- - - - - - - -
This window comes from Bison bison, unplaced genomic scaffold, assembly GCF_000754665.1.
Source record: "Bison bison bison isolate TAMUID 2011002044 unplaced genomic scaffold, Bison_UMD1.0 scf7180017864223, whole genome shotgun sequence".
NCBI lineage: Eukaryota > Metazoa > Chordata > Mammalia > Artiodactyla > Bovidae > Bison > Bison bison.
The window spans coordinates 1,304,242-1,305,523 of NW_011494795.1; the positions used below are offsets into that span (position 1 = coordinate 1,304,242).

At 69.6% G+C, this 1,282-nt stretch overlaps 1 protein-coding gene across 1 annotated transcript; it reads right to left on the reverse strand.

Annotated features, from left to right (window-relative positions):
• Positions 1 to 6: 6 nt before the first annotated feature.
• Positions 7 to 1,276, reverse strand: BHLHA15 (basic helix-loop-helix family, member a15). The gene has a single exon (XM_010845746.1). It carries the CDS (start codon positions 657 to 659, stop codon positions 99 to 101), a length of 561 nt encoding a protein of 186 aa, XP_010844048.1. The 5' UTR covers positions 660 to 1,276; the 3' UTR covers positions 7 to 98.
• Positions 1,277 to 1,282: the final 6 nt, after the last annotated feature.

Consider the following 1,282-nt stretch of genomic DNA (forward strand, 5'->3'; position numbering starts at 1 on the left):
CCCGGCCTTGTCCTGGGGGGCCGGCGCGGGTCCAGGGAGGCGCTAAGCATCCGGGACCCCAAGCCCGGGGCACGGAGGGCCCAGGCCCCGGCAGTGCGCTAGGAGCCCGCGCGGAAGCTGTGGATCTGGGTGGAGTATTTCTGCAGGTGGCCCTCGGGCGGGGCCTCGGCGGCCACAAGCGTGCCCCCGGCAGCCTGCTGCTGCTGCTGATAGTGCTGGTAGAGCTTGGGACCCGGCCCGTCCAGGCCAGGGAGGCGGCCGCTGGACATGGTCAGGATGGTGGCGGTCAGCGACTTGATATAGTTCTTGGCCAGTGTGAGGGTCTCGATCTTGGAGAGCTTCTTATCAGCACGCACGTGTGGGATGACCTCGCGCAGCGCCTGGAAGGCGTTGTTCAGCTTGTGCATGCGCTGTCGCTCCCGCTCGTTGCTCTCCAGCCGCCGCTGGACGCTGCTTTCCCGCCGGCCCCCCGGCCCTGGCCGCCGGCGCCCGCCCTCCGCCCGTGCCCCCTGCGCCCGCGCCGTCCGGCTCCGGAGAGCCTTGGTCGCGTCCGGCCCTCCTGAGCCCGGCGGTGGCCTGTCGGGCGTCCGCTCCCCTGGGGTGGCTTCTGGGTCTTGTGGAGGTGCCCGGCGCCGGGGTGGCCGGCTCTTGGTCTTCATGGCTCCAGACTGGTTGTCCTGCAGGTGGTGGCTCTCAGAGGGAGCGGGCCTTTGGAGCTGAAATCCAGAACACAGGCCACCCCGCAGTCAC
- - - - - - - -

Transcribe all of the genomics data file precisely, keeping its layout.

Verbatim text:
This window comes from Bison bison, unplaced genomic scaffold, assembly GCF_000754665.1.
Source record: "Bison bison bison isolate TAMUID 2011002044 unplaced genomic scaffold, Bison_UMD1.0 scf7180017864223, whole genome shotgun sequence".
NCBI lineage: Eukaryota > Metazoa > Chordata > Mammalia > Artiodactyla > Bovidae > Bison > Bison bison.
The window spans coordinates 1,304,242-1,305,523 of NW_011494795.1; the positions used below are offsets into that span (position 1 = coordinate 1,304,242).

At 69.6% G+C, this 1,282-nt stretch overlaps 1 protein-coding gene across 1 annotated transcript; it reads right to left on the reverse strand.

Annotated features, from left to right (window-relative positions):
• Positions 1 to 6: 6 nt before the first annotated feature.
• Positions 7 to 1,276, reverse strand: BHLHA15 (basic helix-loop-helix family, member a15). The gene has a single exon (XM_010845746.1). It carries the CDS (start codon positions 657 to 659, stop codon positions 99 to 101), a length of 561 nt encoding a protein of 186 aa, XP_010844048.1. The 5' UTR covers positions 660 to 1,276; the 3' UTR covers positions 7 to 98.
• Positions 1,277 to 1,282: the final 6 nt, after the last annotated feature.

Consider the following 1,282-nt stretch of genomic DNA (forward strand, 5'->3'; position numbering starts at 1 on the left):
CCCGGCCTTGTCCTGGGGGGCCGGCGCGGGTCCAGGGAGGCGCTAAGCATCCGGGACCCCAAGCCCGGGGCACGGAGGGCCCAGGCCCCGGCAGTGCGCTAGGAGCCCGCGCGGAAGCTGTGGATCTGGGTGGAGTATTTCTGCAGGTGGCCCTCGGGCGGGGCCTCGGCGGCCACAAGCGTGCCCCCGGCAGCCTGCTGCTGCTGCTGATAGTGCTGGTAGAGCTTGGGACCCGGCCCGTCCAGGCCAGGGAGGCGGCCGCTGGACATGGTCAGGATGGTGGCGGTCAGCGACTTGATATAGTTCTTGGCCAGTGTGAGGGTCTCGATCTTGGAGAGCTTCTTATCAGCACGCACGTGTGGGATGACCTCGCGCAGCGCCTGGAAGGCGTTGTTCAGCTTGTGCATGCGCTGTCGCTCCCGCTCGTTGCTCTCCAGCCGCCGCTGGACGCTGCTTTCCCGCCGGCCCCCCGGCCCTGGCCGCCGGCGCCCGCCCTCCGCCCGTGCCCCCTGCGCCCGCGCCGTCCGGCTCCGGAGAGCCTTGGTCGCGTCCGGCCCTCCTGAGCCCGGCGGTGGCCTGTCGGGCGTCCGCTCCCCTGGGGTGGCTTCTGGGTCTTGTGGAGGTGCCCGGCGCCGGGGTGGCCGGCTCTTGGTCTTCATGGCTCCAGACTGGTTGTCCTGCAGGTGGTGGCTCTCAGAGGGAGCGGGCCTTTGGAGCTGAAATCCAGAACACAGGCCACCCCGCAGTCAC